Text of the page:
It sounds like the archetypal young actor’s plight, one repeated with every fresh arrival to Hollywood.

“We’ve been working really hard for no money for a year,” says Jesse Bonnell, 23, president of the fledgling performance collective Poor Dog Group, composed of recent CalArts graduates. Since founding the group upon earning their diplomas in May 2007 and getting settled in Los Angeles, Poor Dog’s 12 members have struggled to balance earning a living with launching their careers as professional actors. “We’re just a bunch of art school students, and now we have to work at Bubba Gump Shrimp Co. or things like that,” says Bonnell.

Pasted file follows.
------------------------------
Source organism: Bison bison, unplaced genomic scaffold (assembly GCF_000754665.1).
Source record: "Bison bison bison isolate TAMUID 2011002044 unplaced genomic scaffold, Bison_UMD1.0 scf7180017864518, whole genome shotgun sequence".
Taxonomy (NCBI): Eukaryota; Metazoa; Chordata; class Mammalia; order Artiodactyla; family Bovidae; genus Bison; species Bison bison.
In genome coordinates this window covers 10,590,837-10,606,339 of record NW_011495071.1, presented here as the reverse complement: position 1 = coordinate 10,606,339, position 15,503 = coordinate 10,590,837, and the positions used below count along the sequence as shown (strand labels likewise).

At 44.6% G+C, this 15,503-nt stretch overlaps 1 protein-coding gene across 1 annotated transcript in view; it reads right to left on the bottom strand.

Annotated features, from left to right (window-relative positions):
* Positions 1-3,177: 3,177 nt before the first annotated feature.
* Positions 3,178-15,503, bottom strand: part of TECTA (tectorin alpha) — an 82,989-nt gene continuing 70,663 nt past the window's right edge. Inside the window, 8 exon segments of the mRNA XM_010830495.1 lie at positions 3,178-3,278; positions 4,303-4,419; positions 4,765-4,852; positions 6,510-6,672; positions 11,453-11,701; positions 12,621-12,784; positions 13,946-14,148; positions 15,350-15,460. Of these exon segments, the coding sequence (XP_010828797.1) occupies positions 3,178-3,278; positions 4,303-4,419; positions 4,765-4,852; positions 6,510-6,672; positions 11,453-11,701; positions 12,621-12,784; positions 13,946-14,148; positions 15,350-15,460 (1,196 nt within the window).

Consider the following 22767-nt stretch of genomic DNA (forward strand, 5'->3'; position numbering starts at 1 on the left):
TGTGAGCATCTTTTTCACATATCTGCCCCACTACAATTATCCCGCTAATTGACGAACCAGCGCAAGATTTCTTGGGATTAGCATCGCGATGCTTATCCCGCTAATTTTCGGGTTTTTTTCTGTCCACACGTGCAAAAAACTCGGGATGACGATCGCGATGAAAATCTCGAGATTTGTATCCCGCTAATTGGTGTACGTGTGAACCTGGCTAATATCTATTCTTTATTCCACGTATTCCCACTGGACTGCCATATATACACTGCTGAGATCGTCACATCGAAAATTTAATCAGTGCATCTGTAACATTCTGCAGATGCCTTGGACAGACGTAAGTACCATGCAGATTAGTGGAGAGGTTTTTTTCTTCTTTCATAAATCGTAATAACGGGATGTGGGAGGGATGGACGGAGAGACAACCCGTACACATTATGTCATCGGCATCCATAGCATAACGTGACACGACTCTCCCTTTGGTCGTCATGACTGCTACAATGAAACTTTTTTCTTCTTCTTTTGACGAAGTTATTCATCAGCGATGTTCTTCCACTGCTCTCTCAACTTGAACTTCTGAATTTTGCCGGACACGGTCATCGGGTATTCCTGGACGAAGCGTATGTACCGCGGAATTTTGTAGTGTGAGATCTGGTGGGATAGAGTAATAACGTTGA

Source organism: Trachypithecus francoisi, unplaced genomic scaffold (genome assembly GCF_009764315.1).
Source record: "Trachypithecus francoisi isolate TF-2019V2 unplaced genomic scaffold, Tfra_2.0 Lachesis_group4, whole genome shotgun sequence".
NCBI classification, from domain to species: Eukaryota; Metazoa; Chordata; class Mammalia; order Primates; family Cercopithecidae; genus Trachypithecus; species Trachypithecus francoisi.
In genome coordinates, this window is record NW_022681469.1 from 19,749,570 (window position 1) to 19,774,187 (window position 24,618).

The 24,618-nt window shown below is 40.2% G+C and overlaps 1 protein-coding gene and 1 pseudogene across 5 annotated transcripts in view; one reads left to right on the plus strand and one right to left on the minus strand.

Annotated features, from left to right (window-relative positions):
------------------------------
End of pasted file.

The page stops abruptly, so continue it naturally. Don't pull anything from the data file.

But don’t call these Poor Dogs poor. And don’t call their acting ambitions typical. The “Poor” in their company name is “not so much in reference to our financial situation as it is an homage to [Jerzy] Grotowski’s Poor Theatre,” says Bonnell. In his 1968 book “Towards a Poor Theatre,” Grotowski made the case that theater should not try to compete with film; rather, it should focus its attention on the most essential theatrical element of actors appearing in front of spectators. In keeping with the spirit of Grotowski, the Poor Dog members are choosing — in a film town — to fix their eyes on careers in experimental theater rather than Hollywood and, notes REDCAT Associate Director George Lugg, on a “desire to really investigate what theater is”…

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